1 2 3 4 5 6 7 8 UNITED STATES DISTRICT COURT 9 NORTHERN DISTRICT OF CALIFORNIA 10 San Francisco Division United States District Court Northern District of California 11 MARTIN MONICA, Case No. 17-cv-05103-LB Plaintiff, 12 ORDER GRANTING MOTION TO DISMISS v. 13 14 XAVIER BECERRA, et al., Re: ECF No. 8 Defendants. 15 16 INTRODUCTION 17 Martin Monica filed a quo warranto application for the removal of Laurie Smith, the Sheriff of 18 Santa Clara County.1 He claims that Sheriff Smith unlawfully took office and continues to serve as 19 Sheriff despite residing outside of Santa Clara County.2 When the Attorney General of California 20 refused to pursue quo warranto proceedings to oust Sheriff Smith at Mr. Monica’s behest, Mr. 21 Monica sued the Attorney General and the State of California.3 They move to dismiss the 22 complaint under Federal Rule of Civil Procedure Rule 12(b)(6).4 The court holds that Mr. Monica 23 does not state plausible claims where relief can be granted because his claims are barred by the 24 25 26 1 See generally Compl. – ECF No. 1. Record citations refer to material in the Electronic Case File (“ECF”); pinpoint citations are to the ECF-generated page numbers at the top of the documents. 2 See id. at 8 (¶ 51), 15. 27 3 See id. at 6–9. 28 4 See Motion – ECF No. 8-1. ORDER – No. 17-cv-05103-LB  1 Eleventh Amendment and the applicable statutes of limitations. The court grants the motion to 2 dismiss the complaint without leave to amend. 3 STATEMENT 4 Mr. Monica alleges Sheriff Smith unlawfully holds public office because she is not domiciled 5 6 in Santa Clara County.5 Mr. Monica wanted to pursue quo warranto proceedings to challenge 7 Sheriff Smith’s unlawful holding of public office.6 In a cover letter dated January 11, 2014, Mr. Monica purported to enclose for the Attorney 8 9 General his application for consent to pursue a quo warranto action, including a proposed complaint, verified statement of facts, memorandum of points and authorities, and notice to the 11 United States District Court Northern District of California 10 proposed defendant.7 He attaches the documents he submitted to his present complaint.8 These 12 documents include a complaint with an unsigned verification,9 a statement of facts without 13 verification or signature,10 a memorandum of points and authorities,11 and an unsigned 14 declaration12 to which he attached various public records, online directory search results, police 15 reports, news articles, real estate records, and election filings that he believes show that Sheriff 16 Smith resides in South Lake Tahoe and not in Santa Clara County.13 The Office of the Attorney General sent Mr. Monica a letter stating that it received his 17 18 materials “[o]n or about February 3, 2014,” identifying deficiencies in the documents he 19 submitted, suggesting that he seek the assistance of an attorney, and stating that it “will reconsider 20 21 5 Compl. – ECF No. 1 at 6 (¶¶ 36–37), 8 (¶ 51). 22 6 Id. at 6 (¶ 41). 23 7 24 8 Compl. – ECF No. 1 at 6 (¶ 41). 25 9 Compl., Ex. 2 – ECF No. 1-5 at 5–9. Compl., Ex. 1– ECF No. 1-5 at 3 (cover letter); Compl., Exs. 2–4, ECF No. 1-5 at 5–47 (application materials). 10 Compl., Ex. 3 – ECF No. 1-5 at 11–21. 11 Compl., Ex. 4 – ECF No. 1-5 at 23–47. 27 12 Compl., Ex. 5 – ECF No. 1-6 at 2–12. 28 13 Compl., Exs. 6–36 – ECF Nos. 1-6, 1-7, 1-8, 1-9, 1-10, 1-11. 26 ORDER – No. 17-cv-05103-LB 2  1 the matter if these deficiencies are corrected, and [the application] is resubmitted over the 2 signature of an attorney.”14 The letter stated that Mr. Monica’s application was deficient because 3 his complaint sought to change venue to San Francisco County without good cause and asked to 4 appoint him as Sheriff in Sheriff Smith’s place. His complaint also contained irrelevant allegations 5 about wrongdoing by Sheriff Smith, her spouse, and her daughter, including allegations relating to 6 improper tax exemptions and misconduct in office that were beyond the scope of Sheriff Smith’s 7 domicile and residence.15 Mr. Monica does not allege he submitted a revised application, but he claims the defendants 9 wrongfully rejected his request to pursue a quo warranto action because his evidence shows that 10 Sheriff Smith unlawfully holds public office despite residing in South Lake Tahoe and not Santa 11 United States District Court Northern District of California 8 Clara County.16 Mr. Monica asserts claims under 42 U.S.C. § 1983 for violation of his Fourteenth Amendment 12 13 rights (claims one and two), 42 U.S.C. § 1981 (claim three), the Supremacy Clause (claim four), 14 and the Fifteenth Amendment (claim five).17 15 GOVERNING LAW 16 A complaint must contain a “short and plain statement of the claim showing that the pleader is 17 18 entitled to relief” to give the defendant “fair notice” of what the claims are and the grounds upon 19 which they rest. See Fed. R. Civ. P. 8(a)(2); Bell Atl. Corp. v. Twombly, 550 U.S. 544, 555 (2007). 20 A complaint does not need detailed factual allegations, but “a plaintiff’s obligation to provide the 21 22 14 Compl., Ex. K – ECF No. 1-4 at 44–45. 23 15 Id. 16 Compl. – ECF No. 1 at 6 (¶¶ 37–42), 8 (¶ 51). 24 17 25 26 27 28 Id. at 10–15 (¶¶ 66–110). Mr. Monica does not designate his claims for violation of the Supremacy Clause and the Fifteenth Amendment as § 1983 claims. A “[p]laintiff has no cause of action directly under the United States Constitution.” Azul-Pacifico, Inc. v. City of L.A., 973 F.2d 704, 705 (9th Cir. 1992). He or she “must utilize 42 U.S.C. § 1983.” Arpin v. Santa Clara Valley Transp. Agency, 261 F.3d 912, 925 (9th Cir. 2001). Therefore, the court liberally construes these claims as § 1983 claims for purposes of this motion. See, e.g., Darkins v. Snowden, 649 F. App’x 492, 492–93 (9th Cir. 2016) (district court properly dismissed bare constitutional claims liberally construed as § 1983 claims for failure to plead a plausible claim). ORDER – No. 17-cv-05103-LB 3  1 ‘grounds’ of his ‘entitlement to relief’ requires more than labels and conclusions, and a formulaic 2 recitation of the elements of a cause of action will not do. Factual allegations must be enough to 3 raise a claim for relief above the speculative level . . . .” Id. (internal citations omitted). 4 To survive a motion to dismiss, a complaint must contain sufficient factual allegations, 5 accepted as true, “‘to state a claim to relief that is plausible on its face.’” Ashcroft v. Iqbal, 6 556 U.S. 662, 678 (2009) (quoting Twombly, 550 U.S. at 570). “A claim has facial plausibility 7 when the plaintiff pleads factual content that allows the court to draw the reasonable inference that 8 the defendant is liable for the misconduct alleged.” Id. “The plausibility standard is not akin to a 9 ‘probability requirement,’ but it asks for more than a sheer possibility that a defendant has acted unlawfully.” Id. (quoting Twombly, 550 U.S. at 557). “Where a complaint pleads facts that are 11 United States District Court Northern District of California 10 ‘merely consistent with’ a defendant’s liability, it ‘stops short of the line between possibility and 12 plausibility of “entitlement to relief.”’” Id. (quoting Twombly, 550 U.S. at 557). If a court dismisses a complaint, it should give leave to amend unless the “the pleading could 13 14 not possibly be cured by the allegation of other facts.” Cook, Perkiss & Liehe, Inc. v. N. Cal. 15 Collection Serv. Inc., 911 F.2d 242, 247 (9th Cir. 1990). 16 ANALYSIS 17 The defendants advance three arguments in support of their motion to dismiss. First, they 18 19 argue that Eleventh Amendment immunity precludes Mr. Monica’s claims against the State of 20 California.18 Second, they argue that Mr. Monica fails to plead plausible claims.19 Finally, they 21 argue that the applicable statutes of limitations bar Mr. Monica’s claims.20 22 23 1. Eleventh Amendment Immunity The first issue is whether the Eleventh Amendment bars Mr. Monica’s claims against the State 24 25 26 18 Motion – ECF No. 8-1 at 18. 27 19 Id. at 13–16. 28 20 Id. at 12–13. ORDER – No. 17-cv-05103-LB 4  1 of California. It does. The defendants point out that the Eleventh Amendment bars a lawsuit 2 against a state or its instrumentalities absent the state’s consent or abrogation of immunity by 3 Congress.21 Papasan v. Allain, 478 U.S. 265, 276–77 (1986). “This bar exists whether the relief 4 sought is legal or equitable.” Id. Section 1983 did not abrogate a state’s Eleventh Amendment 5 immunity. Quern v. Jordan, 440 U.S. 332, 345 (1979). California has not waived its immunity 6 generally for Section 1983 claims like the ones here. Atascadero State Hosp. v. Scanlon, 473 U.S. 7 234, 241 (1985). Although the defendants do not specifically address Mr. Monica’s claim under Section 1981, 8 9 the Ninth Circuit has held that states are immune from suit (absent waiver) and that, in fact, “§ 1981 does not contain a cause of action against states.” Pittman v. Oregon Emp’t Dep’t, 509 11 United States District Court Northern District of California 10 F.3d 1065, 1071, 1074 (9th Cir. 2007); accord Binum v. Warner, 314 F. App’x 914, 914–15 (9th 12 Cir. 2008) (plaintiff could not sue state agency or its official under Section 1981). Mr. Monica 13 cannot assert a Section 1981 claim against the State of California. 14 As for the Attorney General in his official capacity, Ex parte Young allows some lawsuits for 15 prospective declaratory and injunctive relief against state officers sued in their official capacities 16 to enjoin an ongoing violation of federal law. See 209 U.S. 123, 156–57 (1908). While it is not 17 obvious that the injunctive relief Mr. Monica seeks is prospective, Mr. Monica raises the Ex parte 18 Young exception as grounds to sue Attorney General Xavier Becerra.22 The Ex parte Young 19 exception removes official capacity from a state official so they can face the “consequences of 20 [their] individual conduct.” See 209 U.S. at 160. But Mr. Becerra’s individual conduct has no 21 relation to the quo warranto application filed by Mr. Monica because the decision to not pursue 22 the proceedings was made well before Mr. Becerra was elected to office. Furthermore, Mr. 23 Monica has not identified any behavior of Mr. Becerra that would qualify for this exception. 24 The Eleventh Amendment bars Mr. Monica’s Section 1983 claims against the State of 25 California. 26 27 21 Motion – ECF No. 8-1 at 18. 28 22 Opposition – ECF No. 18 at 8. ORDER – No. 17-cv-05103-LB 5  1 2. Plausibility of Claims 2 2.1 Section 1983 Claims 3 The second issue is whether Mr. Monica states plausible Section 1983 claims. He does not. 4 To state a claim under 42 U.S.C. § 1983, a plaintiff must allege two elements: (1) that a right 5 secured by the Constitution or laws of the United States was violated, and (2) that the violation 6 was committed by a person acting under the color of state law. See West v. Atkins, 487 U.S. 42, 48 7 (1988). The focus of the defendants’ motion, and thus the analysis here, is whether Mr. Monica 8 alleges a plausible violation of his constitutional rights or federal law. 2.1.1 9 Fourteenth Amendment Mr. Monica’s first two claims for relief are for violations of his right to equal protection and 10 United States District Court Northern District of California 11 procedural due process under the Fourteenth Amendment,23 which states in Section 1 that: 12 All persons born or naturalized in the United States, and subject to the jurisdiction thereof, are citizens of the United States and of the State wherein they reside. No State shall make or enforce any law which shall abridge the privileges or immunities of citizens of the United States; nor shall any State deprive any person of life, liberty, or property, without due process of law; nor deny to any person within its jurisdiction the equal protection of the laws. 13 14 15 Equal Protection 16 The issue here is whether Mr. Monica plausibly claims a violation of the equal protection 17 18 clause of the Fourteenth Amendment. He does not. “The equal protection clause forbids the 19 establishment of laws which arbitrarily and unreasonably create dissimilar classifications of 20 individuals when, looking to the purpose of those laws, such individuals are similarly situated.” 21 Williams v. Field, 416 F.2d 483, 486 (9th Cir. 1969). Mr. Monica does not claim the statute 22 governing quo warranto proceedings is discriminatory on its face. See Cal. Civ. Proc. Code § 803. 23 “[The equal protection clause] also forbids unequal enforcement of valid laws, where such 24 unequal enforcement is the product of improper motive.” Williams, 416 F.2d at 486. “To state a 25 claim under 42 U.S.C. § 1983 for a violation of the Equal Protection Clause of the Fourteenth 26 Amendment a plaintiff must show that the defendants acted with an intent or purpose to 27 28 23 See Compl. – ECF No. 1 at 10–12 (¶¶ 66–87). ORDER – No. 17-cv-05103-LB 6  discriminate against the plaintiff based upon membership in a protected class.” Lee v. City of 2 L.A., 250 F.3d 668, 686 (9th Cir. 2001) (quoting Barren v. Harrington, 152 F.3d 1193, 1194 (9th 3 Cir. 1998)); accord Thornton v. City of St. Helens, 425 F.3d 1158, 1166 (9th Cir. 2005). A 4 plaintiff “must plead intentional unlawful discrimination or allege facts that are at least susceptible 5 of an inference of discriminatory intent.” Monteiro v. Tempe Union High Sch. Dist., 158 F.3d 6 1022, 1026 (9th Cir. 1998); accord, e.g., Caddell v. Helena Elder Hous., Inc., 494 F. App’x 809, 7 810 (9th Cir. 2012) (mem.) (“The district court properly dismissed . . . equal protection claims . . . 8 because [the plaintiff] failed to allege facts demonstrating a discriminatory intent.”); see also 9 Village of Willowbrook v. Olech, 528 U.S. 562, 564–65 (2000) (per curiam) (holding that, even as 10 a “class of one,” the plaintiff must allege intentional, disparate treatment). “[B]are assertions” and 11 United States District Court Northern District of California 1 “conclusory allegations” of discrimination will not suffice. See Moss v. U.S. Secret Serv., 572 F.3d 12 962, 969 (9th Cir. 2009) (discussing Iqbal, 556 U.S. at 680–81); accord Rogers v. Cnty. of 13 Riverside, 139 F.3d 907 (9th Cir. 1998) (mem.) (district court properly dismissed equal-protection 14 claim when the plaintiff failed to plead facts showing discriminatory intent). 15 Here, Mr. Monica pleads only bare assertions and conclusory allegations that he was denied 16 equal protection.24 He does not allege facts to support those allegations. For example, Mr. Monica 17 does not allege that the defendants intentionally treated him differently when he requested that the 18 Attorney General pursue a quo warranto action or that he was treated differently at all. The 19 complaint is also silent as to any discriminatory intent. Consequently, because Mr. Monica does 20 not state a plausible Section 1983 claim based on a denial of equal protection, the court dismisses 21 this claim. Procedural Due Process 22 To state a procedural-due-process claim, the plaintiff must allege the government deprived him 23 24 or her of a protectable liberty or property interest and denied him or her adequate procedural 25 26 24 27 28 See, e.g., Compl. – ECF No. 1 at 12 (¶¶ 83–85) (“Defendants denied Plaintiff an equal opportunity . . .”; “Plaintiff’s right to equal protection of the laws under the Fourteenth Amendment . . . was violated by this denial of equal access to a remedy.”; “denial of the right remedy — quo warranto — is a denial of equal protection of the law . . . .”) ORDER – No. 17-cv-05103-LB 7  protections. See Foss v. Nat’l Marine Fisheries Serv., 161 F.3d 584, 588 (9th Cir. 1998). The 2 threshold inquiry is whether the plaintiff has “‘a legitimate claim of entitlement’ as opposed to a 3 ‘unilateral expectation’ or an ‘abstract need or desire. . . .’” Id. (quoting Bd. of Regents of State 4 Coll. v. Roth, 408 U.S. 564, 577 (1972)). If the plaintiff satisfies this threshold burden, the court 5 then considers whether he or she received all the process that was due. Id. at 589. For a liberty 6 interest, the court has broadly construed liberty under the Fourteenth Amendment to cover “the 7 full range of conduct which the individual is free to pursue, and it cannot be restricted except for a 8 proper governmental objective.” Bolling v. Sharpe, 347 U.S. 497, 499–500 (1954). For a property 9 interest, the court considers “all the process that he [or she] was ‘due’” by weighing “(1) [the 10 plaintiff’s] private property interest, (2) the risk of an erroneous deprivation of such interest 11 United States District Court Northern District of California 1 through the procedures used, as well as the value of additional safeguards, and (3) the 12 Government’s interest in maintaining its procedures, including the burdens of additional 13 procedural requirements.” Foss, 161 F.3d at 589. 14 In opposition to the motion to dismiss, Mr. Monica refers to a deprivation of liberty and 15 suggests that was the aim of his Fourteenth Amendment claim. Mr. Monica has never alleged any 16 restriction of his personal conduct and instead alleges only governmental inaction on his deficient 17 quo warranto application. Because he pleads no facts to support a deprivation-of-liberty claim, the 18 court will look to whether a property interest is the source of the due-process claim. 19 Mr. Monica does not identify any property interest. Instead he merely expresses his unilateral 20 desire to oust and replace Ms. Smith. But as the Ninth Circuit has explained, “a losing candidate in 21 a state election . . . has no property interest in the elected position.” D’agostino v. Delgadillo, 111 22 F. App’x 885, 886 (9th Cir. 2004). Moreover, “California provides an adequate procedure to 23 satisfy procedural due process” — a quo warranto action — to challenge “any person allegedly 24 holding or exercising public office unlawfully.” Id. (citing Cal. Civ. Proc. Code § 803). And so 25 Mr. Monica cannot state a procedural-due process claim based on his desire to hold public office. 26 Mr. Monica otherwise alleges that he has a protectable interest in the Attorney General’s 27 consent to quo warranto proceedings. But California Code of Civil Procedure § 803 does not 28 explicitly grant a private party the right to obtain consent to pursue and participate in quo ORDER – No. 17-cv-05103-LB 8  1 warranto proceedings; rather, it vests the Attorney General, in the absence of a direct order from 2 the governor, with the authority to decide whether to pursue quo warranto proceedings based on a 3 “reasonable belief” standard. Courts have interpreted Section 803 as giving the Attorney General 4 broad discretion, subject to judicial intervention only in the event a refusal is “extreme and clearly 5 indefensible.” Lamb v. Webb, 91 P. 102, 104 (Cal. 1907). Moreover, once commenced, the 6 Attorney General may “withdraw, discontinue or dismiss the [action], as to him [or her] may seem 7 fit and proper. . . .” Cal. Code Regs. tit. 11, § 8. No court has recognized a protectable interest in 8 consent to or maintenance of quo warranto proceedings. Indeed, the Ninth Circuit has held that a 9 plaintiff does not possess a protectable interest in maintaining a qui tam action, which, like a quo warranto action, is brought and pursued on behalf of the public by the government. See United 11 United States District Court Northern District of California 10 States ex rel. Mateski v. Mateski, 634 F. App’x 192, 195 (9th Cir. 2015); see also Brooks v. 12 Dunlop Mfg., Inc., No. 10-CV-04341-CRB, 2011 WL 6140912, at *6 (N.D. Cal. Dec. 9, 2011) 13 (relator did not acquire constitutionally-protected interest in qui tam litigation). In sum, Mr. 14 Monica does not allege he possesses a protectable interest in the Attorney General’s decision on 15 whether to pursue a quo warranto action. 16 Furthermore, Mr. Monica fails to allege facts showing the procedures leading up to the 17 Attorney General’s decision were inadequate. He alleges in a conclusory manner that “[u]pon 18 information and belief, no appreciable procedure was observed at any time leading up to 19 Defendant’s promulgation of the Quo Warranto Denial.”25 Yet, “[t]he Attorney General has an 20 established procedure, embodied in regulations, for approving applications by private parties for 21 leave to sue in quo warranto.” Nicolopulos v. City of Lawndale, 91 Cal. App. 4th 1221, 1229 22 (2001). A person instigating a quo warranto claim must first serve an application on the proposed 23 defendant and file it with the Attorney General within five days. Cal. Code Regs. tit. 11, § 1. The 24 application must include: (a) Original verified complaint, together with one copy thereof, and a verified statement of facts. The proposed complaint shall be prepared for the signature of the Attorney General, a deputy attorney general and the attorney for the relator, as 25 26 27 28 25 Compl. – ECF No. 1 at 10 (¶ 67). ORDER – No. 17-cv-05103-LB 9  attorneys for plaintiff. 1 (b) Points and authorities showing why the proposed proceeding should be brought in the name of the people, and supporting the contention of relator that a public office or franchise is usurped, intruded into or unlawfully held or exercised by the proposed defendant. 2 3 4 (c) A notice directed to the proposed defendant to the effect that relator is about to apply to the Attorney General for “leave to sue” in the proceeding therein named, and that the proposed defendant may, within the period provided in Section 3 hereof, show cause, if any he have, why “leave to sue” should not be granted in accordance with the application therefor. 5 6 7 8 (d) Proof of service of such application, complaint, statement of facts, points and authorities and notice upon the proposed defendant. 9 Id. § 2. The regulations then provide the proposed defendant with an opportunity to show cause why the Attorney General should not commence the proceedings and the relator an opportunity to 11 United States District Court Northern District of California 10 respond. Id. §§ 3, 4. 12 Mr. Monica attaches documents to the complaint that show he knew of these procedures and 13 that contradict his allegation that the Attorney General observed “no appreciable procedure.”26 In a 14 cover letter dated January 11, 2014, Mr. Monica purported to enclose for the Attorney General his 15 application, proposed complaint, verified statement of facts, memorandum of points and 16 authorities, and notice to the proposed defendant.27 He attaches the documents he submitted to his 17 present complaint.28 These documents include a complaint with an unsigned verification,29 a 18 statement of facts without verification or signature,30 a memorandum of points and authorities,31 19 and an unsigned declaration32 to which he attached various public records, online directory search 20 results, police reports, news articles, real estate records, and election filings that he believes show 21 that Sheriff Smith resides in South Lake Tahoe and not in Santa Clara County.33 He does not 22 26 Compl. – ECF No. 1 at 10 (¶ 67). 27 Compl., Ex. 1– ECF No. 1-5 at 3 (cover letter). 24 28 Compl. – ECF No. 1 at 6 (¶ 41). 25 29 Compl., Ex. 2 – ECF No. 1-5 at 5–9. 30 Compl., Ex. 3 – ECF No. 1-5 at 11–21. 31 Compl., Ex. 4 – ECF No. 1-5 at 23–47. 27 32 Compl., Ex. 5 – ECF No. 1-6 at 2–12. 28 33 Compl., Exs. 6–36 – ECF Nos. 1-6, 1-7, 1-8, 1-9, 1-10, 1-11. 23 26 ORDER – No. 17-cv-05103-LB 10  1 allege or attach to the complaint a notice to Sheriff Smith, or proof that he served Sheriff Smith 2 with these documents. In fact, the Attorney General’s letter rejecting the quo warranto application 3 states that Sheriff Smith will not be required to respond because of the deficiencies in Mr. 4 Monica’s application. Furthermore, Mr. Monica does not allege he attempted to cure the 5 deficiencies after the Attorney General’s office rejected the application. In sum, Mr. Monica does not allege facts showing an absence of procedural safeguards. 6 7 Furthermore, he does not allege the procedures in the California Code of Regulations are 8 unconstitutional or that the Attorney General effectively denied him due process by failing to 9 adhere to those procedures. Mr. Monica’s grievance is not with the process: it is with the outcome. Mr. Monica disagrees 10 United States District Court Northern District of California 11 with the Attorney General, alleging that he is “mistaken” and that his reasons for not pursuing the 12 quo warranto action are “flawed.”34 But the complaint and accompanying exhibits show that the 13 quo warranto application was rejected because it was deficient, not because of the merits of the 14 application. Mr. Monica never claimed he submitted a code-compliant application or remedied the 15 deficiencies identified in his application. If Mr. Monica had, and the application was again 16 rejected, a state mandamus action (as opposed to an action in federal court) would be the 17 appropriate process to pursue any remedy. As the Ninth Circuit has explained, “an arbitrary denial 18 of permission by the Attorney General can be challenged in a state mandamus action.” D’agostino, 19 111 F. App’x at 887 (holding the plaintiff failed to state a procedural-due-process claim based on 20 Attorney General’s declination to pursue quo warranto action); see also Tomlinson v. Cnty. of 21 Monterey, No. 07-CV-0990-RMW, 2007 WL 2298038, at *2 (N.D. Cal. Aug. 8, 2007) 22 (mandamus proceedings “are uniquely in the interest and domain of state courts”) (internal 23 quotations and citations omitted). Mr. Monica does not allege the application process for state 24 mandamus proceedings are in any way inadequate. He merely concludes without providing 25 rationale “[t]he idea . . . is flawed[.]”35 26 27 34 Compl. ECF No. 1 at 8 (¶ 52). 28 35 Opp. – ECF No. 18 at 5. ORDER – No. 17-cv-05103-LB 11  In sum, because Mr. Monica does not state any plausible procedural-due-process claim, the 1 2 court dismisses this claim. 2.1.2 3 Supremacy Clause Mr. Monica alleges that the defendants refused to accept his evidence in support of his quo 4 warranto application, “fail to understand what constitutes evidence,” and required him to get the 6 assistance of a lawyer.36 He claims that this “was making a judicial decision” and that “[t]he 7 decision above violates the Supremacy Clause . . . .”37 “[T]he Supremacy Clause is not the source 8 of any federal rights, and certainly does not create a cause of action.” Armstrong v. Exceptions 9 Child Ctr., Inc., 135 S. Ct. 1378, 1383 (2015) (internal quotations and citations omitted). Rather, 10 “[i]t instructs courts what to do when state and federal law clash . . . .” Id. Although courts often 11 United States District Court Northern District of California 5 apply the Supremacy Clause and consider whether federal law preempts state law, it does not give 12 rise “to a cause of action for its violation.” Id. at 1384. For this reason, and because Mr. Monica 13 does not allege any federal law that preempts any particular state statute, he does not plead a 14 plausible claim for violation of the Supremacy Clause. 2.1.3 Fifteenth Amendment 15 16 “The Fifteenth Amendment commands that the right to vote shall not be denied or abridged on 17 account of race or color, and it gives Congress the power to enforce that command.” Shelby Cnty., 18 Ala. v. Holder, 133 S. Ct. 2612, 2629 (2013). It prohibits race-based voting restrictions. See, e.g., 19 Davis v. Commonwealth Election Comm’n, 844 F.3d 1087, 1088 (9th Cir. 2016). Mr. Monica does 20 not identify any race-based voting restrictions in the complaint. He simply concludes that the 21 Attorney General’s rejection of his application “opened the door to influencing the election by 22 permitting [an] unqualified candidate for the office of Santa Clara County Sheriff.”38 Because Mr. 23 Monica does not allege any restrictions on voting, there is no plausible violation of the Fifteenth 24 Amendment. 25 26 36 Compl. ECF No. 1 at 13–14 (¶¶ 98–101). 27 37 Id. at 14 (¶¶ 101–02). 28 38 Compl. – ECF No. 1 at 14 (¶ 106). ORDER – No. 17-cv-05103-LB 12  1 2.2 Section 1981 Claim 2 The issue here is whether Mr. Monica has stated a plausible Section 1981 claim. He has not. 3 This statute prohibits racial discrimination. Pittman, 509 F.3d at 1068. Mr. Monica does not allege 4 any racial discrimination. He states that the defendants violated Section 1981 by “denying Quo 5 Warranto evidence to be presented to a court . . . .”39 But Section 1981 does not grant an 6 individual a categorical right to give evidence or, as Mr. Monica suggests, to pursue a quo 7 warranto action. See Runyon v. McCrary, 427 U.S. 160, 168 (1976). It states that individuals of 8 color have the right to make and enforce contracts and give evidence “on equal terms with 9 whites.” Id. at 170–71. Mr. Monica’s interpretation of Section 1981 is not cognizable. Because he 10 does not allege any racial discrimination, he does not state a plausible claim under Section 1981. United States District Court Northern District of California 11 12 3. Statutes of Limitations The final issue is whether, as the defendants argue, all of Mr. Monica’s claims are barred by 13 14 the applicable statutes of limitations. They are. “In determining the proper statute of limitations for actions brought under 42 U.S.C. § 1983, 15 16 [courts] look to the statute of limitations for personal injury actions in the forum state.” 17 Maldonado v. Harris, 370 F.3d 945, 954 (9th Cir. 2004). The Ninth Circuit has held that 18 California’s two-year “statute of limitations for personal injury actions applies to § 1983 actions in 19 federal court.” Id. (citing Cal. Civ. Proc. Code § 335.1). Mr. Monica’s Section 1983 claims, 20 asserted for the first time in 2017, more than two years after the Attorney General rejected his 21 application in 2014, are time barred. With respect to Mr. Monica’s Section 1981 claim, the applicable statute of limitations depends 22 23 on whether his claim arises from the statute as originally enacted or as amended in 1991. See 24 Johnson v. Lucent Tech., Inc., 653 F.3d 1000, 1006 (9th Cir. 2011). Mr. Monica’s § 1981 claim is 25 based on the right to give evidence. This basis predates the 1991 amendments that once again 26 made it possible to assert employment retaliation claims under Section 1981. Id. Consequently, 27 28 39 Id. at 13 (¶ 93). ORDER – No. 17-cv-05103-LB 13  1 California’s two-year statute of limitations for personal injury actions applies, see id., and the 2 four-year, catch-all statute of limitations applicable to claims “arising under an Act of Congress 3 enacted after” 1990 does not apply. See 28 U.S.C. § 1658. Mr. Monica argues in opposition to the 4 motion to dismiss that the statute of limitations does not apply to quo warranto proceedings, and 5 therefore should not apply to his claims.40 But Mr. Monica’s claim arises from the rejection of his 6 quo warranto application and is not itself a quo warranto claim. The Attorney General rejected 7 Mr. Monica’s quo warranto application in 2014, and so his 2017 claim under Section 1981 is 8 barred by the statute of limitations. 9 CONCLUSION 11 United States District Court Northern District of California 10 In conclusion, because Mr. Monica does not plead any plausible claims, and his claims are 12 otherwise barred by the Eleventh Amendment and the applicable statutes of limitations, the court 13 grants the motion to dismiss. The court dismisses the complaint without leave to amend because 14 Mr. Monica cannot cure the complaint’s deficiencies. 15 IT IS SO ORDERED. 16 Dated: November 16, 2017 17 ______________________________________ LAUREL BEELER United States Magistrate Judge 18 19 20 21 22 23 24 25 26 27 28 40 Opposition – ECF No. 18 at 4. ORDER – No. 17-cv-05103-LB 14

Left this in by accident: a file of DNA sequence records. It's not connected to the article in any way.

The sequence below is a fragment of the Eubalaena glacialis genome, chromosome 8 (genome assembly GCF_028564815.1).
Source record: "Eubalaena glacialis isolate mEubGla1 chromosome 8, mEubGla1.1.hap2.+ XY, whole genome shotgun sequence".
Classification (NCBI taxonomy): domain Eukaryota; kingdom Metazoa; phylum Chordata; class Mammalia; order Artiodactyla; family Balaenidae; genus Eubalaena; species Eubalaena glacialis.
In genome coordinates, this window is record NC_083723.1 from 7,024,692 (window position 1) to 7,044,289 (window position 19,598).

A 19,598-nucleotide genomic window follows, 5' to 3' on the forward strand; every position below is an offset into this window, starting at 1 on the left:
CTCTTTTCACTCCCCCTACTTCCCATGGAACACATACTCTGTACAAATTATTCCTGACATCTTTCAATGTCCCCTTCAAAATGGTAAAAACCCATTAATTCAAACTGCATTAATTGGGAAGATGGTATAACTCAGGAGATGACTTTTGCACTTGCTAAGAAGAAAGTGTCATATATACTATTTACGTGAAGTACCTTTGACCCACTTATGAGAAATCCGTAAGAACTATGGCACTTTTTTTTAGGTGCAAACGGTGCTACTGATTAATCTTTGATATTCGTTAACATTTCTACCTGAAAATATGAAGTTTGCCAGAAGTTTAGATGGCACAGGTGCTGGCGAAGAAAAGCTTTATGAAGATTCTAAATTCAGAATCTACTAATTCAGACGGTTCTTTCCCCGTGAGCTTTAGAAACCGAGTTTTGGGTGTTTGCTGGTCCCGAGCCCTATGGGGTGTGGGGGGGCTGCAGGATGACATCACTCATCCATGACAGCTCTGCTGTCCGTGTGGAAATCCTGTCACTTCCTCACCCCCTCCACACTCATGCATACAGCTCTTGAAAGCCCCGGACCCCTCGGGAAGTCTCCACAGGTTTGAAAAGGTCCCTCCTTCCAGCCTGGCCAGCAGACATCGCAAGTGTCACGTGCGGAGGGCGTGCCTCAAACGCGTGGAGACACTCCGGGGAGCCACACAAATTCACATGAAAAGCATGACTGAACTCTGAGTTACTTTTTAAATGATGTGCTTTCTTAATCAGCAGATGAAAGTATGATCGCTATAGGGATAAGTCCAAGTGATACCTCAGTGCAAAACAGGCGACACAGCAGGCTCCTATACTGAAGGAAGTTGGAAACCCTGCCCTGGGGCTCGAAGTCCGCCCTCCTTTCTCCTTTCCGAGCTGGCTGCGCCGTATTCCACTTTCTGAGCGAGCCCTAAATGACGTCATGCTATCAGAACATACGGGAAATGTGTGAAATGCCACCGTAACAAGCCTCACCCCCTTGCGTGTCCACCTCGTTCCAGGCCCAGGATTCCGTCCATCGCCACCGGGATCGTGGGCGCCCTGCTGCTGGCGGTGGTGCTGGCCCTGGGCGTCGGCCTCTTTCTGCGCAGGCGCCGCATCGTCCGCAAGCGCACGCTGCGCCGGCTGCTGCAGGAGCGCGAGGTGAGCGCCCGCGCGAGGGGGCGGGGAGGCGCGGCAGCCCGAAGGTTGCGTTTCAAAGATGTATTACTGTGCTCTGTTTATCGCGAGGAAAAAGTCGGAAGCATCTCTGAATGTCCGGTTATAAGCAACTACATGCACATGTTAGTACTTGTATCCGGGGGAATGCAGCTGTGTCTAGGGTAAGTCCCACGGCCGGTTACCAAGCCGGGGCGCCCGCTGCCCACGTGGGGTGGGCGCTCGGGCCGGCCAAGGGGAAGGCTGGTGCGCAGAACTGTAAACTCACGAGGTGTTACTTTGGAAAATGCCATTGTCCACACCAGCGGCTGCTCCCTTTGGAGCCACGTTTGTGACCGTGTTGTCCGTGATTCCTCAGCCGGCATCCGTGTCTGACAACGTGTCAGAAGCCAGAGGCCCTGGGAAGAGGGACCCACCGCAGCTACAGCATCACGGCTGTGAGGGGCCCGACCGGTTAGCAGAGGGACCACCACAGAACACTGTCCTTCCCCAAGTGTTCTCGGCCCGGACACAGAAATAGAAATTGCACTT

Disclaimer: Justia Dockets & Filings provides public litigation records from the federal appellate and district courts. These filings and docket sheets should not be considered findings of fact or liability, nor do they necessarily reflect the view of Justia.

Why Is My Information Online?